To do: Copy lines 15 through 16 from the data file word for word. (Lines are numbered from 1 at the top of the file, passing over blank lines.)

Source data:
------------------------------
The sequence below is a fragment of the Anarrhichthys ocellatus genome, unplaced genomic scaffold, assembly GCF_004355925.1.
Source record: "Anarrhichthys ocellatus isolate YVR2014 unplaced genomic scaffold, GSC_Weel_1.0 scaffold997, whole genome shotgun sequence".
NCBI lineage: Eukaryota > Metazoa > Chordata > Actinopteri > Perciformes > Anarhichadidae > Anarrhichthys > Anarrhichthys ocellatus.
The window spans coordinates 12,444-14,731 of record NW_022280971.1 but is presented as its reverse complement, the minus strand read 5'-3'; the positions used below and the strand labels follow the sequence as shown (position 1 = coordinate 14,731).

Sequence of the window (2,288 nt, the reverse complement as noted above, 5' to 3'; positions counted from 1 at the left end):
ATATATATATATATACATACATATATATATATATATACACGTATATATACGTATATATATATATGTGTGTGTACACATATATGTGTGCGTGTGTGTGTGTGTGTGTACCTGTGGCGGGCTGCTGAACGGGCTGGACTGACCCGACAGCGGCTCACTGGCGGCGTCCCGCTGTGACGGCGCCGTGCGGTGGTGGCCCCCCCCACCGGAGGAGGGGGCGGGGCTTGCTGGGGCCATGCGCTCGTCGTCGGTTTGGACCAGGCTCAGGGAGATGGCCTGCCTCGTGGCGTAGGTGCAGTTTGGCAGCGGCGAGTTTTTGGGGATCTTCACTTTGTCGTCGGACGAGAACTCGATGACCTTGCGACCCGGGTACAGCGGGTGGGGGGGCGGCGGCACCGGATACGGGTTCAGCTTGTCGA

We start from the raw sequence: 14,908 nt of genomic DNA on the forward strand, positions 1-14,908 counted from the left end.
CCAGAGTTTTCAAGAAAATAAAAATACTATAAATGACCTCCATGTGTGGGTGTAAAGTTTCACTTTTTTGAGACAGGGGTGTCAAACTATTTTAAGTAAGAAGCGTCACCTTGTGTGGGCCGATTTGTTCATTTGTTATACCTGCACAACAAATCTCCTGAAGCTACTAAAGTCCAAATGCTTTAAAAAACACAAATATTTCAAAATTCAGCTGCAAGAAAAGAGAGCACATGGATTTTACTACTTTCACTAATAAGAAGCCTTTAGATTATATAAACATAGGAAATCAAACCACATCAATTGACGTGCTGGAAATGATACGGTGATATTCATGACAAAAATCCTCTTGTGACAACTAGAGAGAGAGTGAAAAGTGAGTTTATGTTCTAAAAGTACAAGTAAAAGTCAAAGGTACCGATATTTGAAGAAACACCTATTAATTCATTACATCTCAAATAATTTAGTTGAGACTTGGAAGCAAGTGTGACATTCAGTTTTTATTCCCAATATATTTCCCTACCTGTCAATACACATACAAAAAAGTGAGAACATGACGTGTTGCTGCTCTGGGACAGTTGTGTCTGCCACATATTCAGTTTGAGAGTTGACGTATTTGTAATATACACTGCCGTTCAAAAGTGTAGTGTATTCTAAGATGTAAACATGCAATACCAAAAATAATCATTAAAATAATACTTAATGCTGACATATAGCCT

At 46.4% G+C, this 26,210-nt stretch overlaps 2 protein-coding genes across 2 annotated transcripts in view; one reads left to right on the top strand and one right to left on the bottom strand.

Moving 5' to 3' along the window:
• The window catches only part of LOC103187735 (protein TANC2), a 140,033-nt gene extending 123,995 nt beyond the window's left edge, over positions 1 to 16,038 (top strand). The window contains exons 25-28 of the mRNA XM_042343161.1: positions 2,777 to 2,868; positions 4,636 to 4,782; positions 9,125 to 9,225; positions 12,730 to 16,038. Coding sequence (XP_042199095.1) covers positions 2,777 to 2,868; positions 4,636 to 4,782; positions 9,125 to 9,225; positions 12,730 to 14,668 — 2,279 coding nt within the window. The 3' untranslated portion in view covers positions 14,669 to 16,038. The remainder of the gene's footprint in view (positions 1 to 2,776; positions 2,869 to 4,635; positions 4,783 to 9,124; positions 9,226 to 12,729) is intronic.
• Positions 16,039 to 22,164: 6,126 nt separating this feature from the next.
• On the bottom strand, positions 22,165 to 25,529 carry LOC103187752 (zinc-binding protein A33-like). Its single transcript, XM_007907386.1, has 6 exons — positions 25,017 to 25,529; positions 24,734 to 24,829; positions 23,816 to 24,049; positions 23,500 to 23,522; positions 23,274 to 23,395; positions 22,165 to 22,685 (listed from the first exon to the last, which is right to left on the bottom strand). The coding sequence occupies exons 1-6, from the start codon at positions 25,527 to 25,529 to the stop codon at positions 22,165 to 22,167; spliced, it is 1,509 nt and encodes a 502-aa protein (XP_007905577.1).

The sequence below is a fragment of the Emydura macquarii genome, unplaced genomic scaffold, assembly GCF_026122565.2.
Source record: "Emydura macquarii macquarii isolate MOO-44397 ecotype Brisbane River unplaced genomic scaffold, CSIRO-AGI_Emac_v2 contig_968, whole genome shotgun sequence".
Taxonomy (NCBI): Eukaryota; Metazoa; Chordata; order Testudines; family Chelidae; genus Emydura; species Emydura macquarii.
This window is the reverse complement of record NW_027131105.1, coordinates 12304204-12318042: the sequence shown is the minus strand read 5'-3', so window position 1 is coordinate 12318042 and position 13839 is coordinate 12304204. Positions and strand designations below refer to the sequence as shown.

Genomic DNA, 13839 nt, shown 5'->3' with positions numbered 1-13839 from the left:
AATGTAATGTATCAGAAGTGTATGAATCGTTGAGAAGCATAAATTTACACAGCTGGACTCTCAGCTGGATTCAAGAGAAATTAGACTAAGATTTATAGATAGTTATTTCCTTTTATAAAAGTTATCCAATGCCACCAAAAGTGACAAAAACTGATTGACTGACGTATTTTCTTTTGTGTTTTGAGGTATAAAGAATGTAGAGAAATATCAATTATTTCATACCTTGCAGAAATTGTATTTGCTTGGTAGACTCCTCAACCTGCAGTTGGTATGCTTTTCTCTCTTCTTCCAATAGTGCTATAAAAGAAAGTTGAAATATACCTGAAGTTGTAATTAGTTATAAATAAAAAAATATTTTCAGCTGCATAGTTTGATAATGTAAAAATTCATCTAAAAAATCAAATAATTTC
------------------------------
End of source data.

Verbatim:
Source record: "Emydura macquarii macquarii isolate MOO-44397 ecotype Brisbane River unplaced genomic scaffold, CSIRO-AGI_Emac_v2 contig_968, whole genome shotgun sequence".
Taxonomy (NCBI): Eukaryota; Metazoa; Chordata; order Testudines; family Chelidae; genus Emydura; species Emydura macquarii.